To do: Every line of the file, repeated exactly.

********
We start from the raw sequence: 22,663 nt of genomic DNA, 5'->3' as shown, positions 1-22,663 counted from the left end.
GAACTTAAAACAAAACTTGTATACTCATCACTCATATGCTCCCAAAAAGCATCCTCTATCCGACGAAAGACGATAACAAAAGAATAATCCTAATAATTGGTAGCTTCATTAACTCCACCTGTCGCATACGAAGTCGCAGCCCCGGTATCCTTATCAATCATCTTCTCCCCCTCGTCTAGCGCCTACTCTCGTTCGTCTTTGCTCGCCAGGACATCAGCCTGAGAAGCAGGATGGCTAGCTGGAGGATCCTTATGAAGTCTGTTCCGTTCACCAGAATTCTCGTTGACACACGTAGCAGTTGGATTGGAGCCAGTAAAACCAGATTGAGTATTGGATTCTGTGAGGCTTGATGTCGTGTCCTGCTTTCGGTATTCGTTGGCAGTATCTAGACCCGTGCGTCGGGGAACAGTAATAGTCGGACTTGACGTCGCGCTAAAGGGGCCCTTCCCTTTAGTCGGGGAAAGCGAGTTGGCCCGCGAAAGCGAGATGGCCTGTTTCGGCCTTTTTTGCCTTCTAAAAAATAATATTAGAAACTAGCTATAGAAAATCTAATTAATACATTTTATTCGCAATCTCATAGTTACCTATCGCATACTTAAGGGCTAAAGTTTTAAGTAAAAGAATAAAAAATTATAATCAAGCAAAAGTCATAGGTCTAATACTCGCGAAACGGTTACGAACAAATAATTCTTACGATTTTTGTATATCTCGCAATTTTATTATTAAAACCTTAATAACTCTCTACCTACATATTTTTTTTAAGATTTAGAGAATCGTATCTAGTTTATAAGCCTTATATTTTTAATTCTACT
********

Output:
We start from the raw sequence: 22,663 nt of genomic DNA, 5'->3' as shown, positions 1-22,663 counted from the left end.
GAACTTAAAACAAAACTTGTATACTCATCACTCATATGCTCCCAAAAAGCATCCTCTATCCGACGAAAGACGATAACAAAAGAATAATCCTAATAATTGGTAGCTTCATTAACTCCACCTGTCGCATACGAAGTCGCAGCCCCGGTATCCTTATCAATCATCTTCTCCCCCTCGTCTAGCGCCTACTCTCGTTCGTCTTTGCTCGCCAGGACATCAGCCTGAGAAGCAGGATGGCTAGCTGGAGGATCCTTATGAAGTCTGTTCCGTTCACCAGAATTCTCGTTGACACACGTAGCAGTTGGATTGGAGCCAGTAAAACCAGATTGAGTATTGGATTCTGTGAGGCTTGATGTCGTGTCCTGCTTTCGGTATTCGTTGGCAGTATCTAGACCCGTGCGTCGGGGAACAGTAATAGTCGGACTTGACGTCGCGCTAAAGGGGCCCTTCCCTTTAGTCGGGGAAAGCGAGTTGGCCCGCGAAAGCGAGATGGCCTGTTTCGGCCTTTTTTGCCTTCTAAAAAATAATATTAGAAACTAGCTATAGAAAATCTAATTAATACATTTTATTCGCAATCTCATAGTTACCTATCGCATACTTAAGGGCTAAAGTTTTAAGTAAAAGAATAAAAAATTATAATCAAGCAAAAGTCATAGGTCTAATACTCGCGAAACGGTTACGAACAAATAATTCTTACGATTTTTGTATATCTCGCAATTTTATTATTAAAACCTTAATAACTCTCTACCTACATATTTTTTTTAAGATTTAGAGAATCGTATCTAGTTTATAAGCCTTATATTTTTAATTCTACT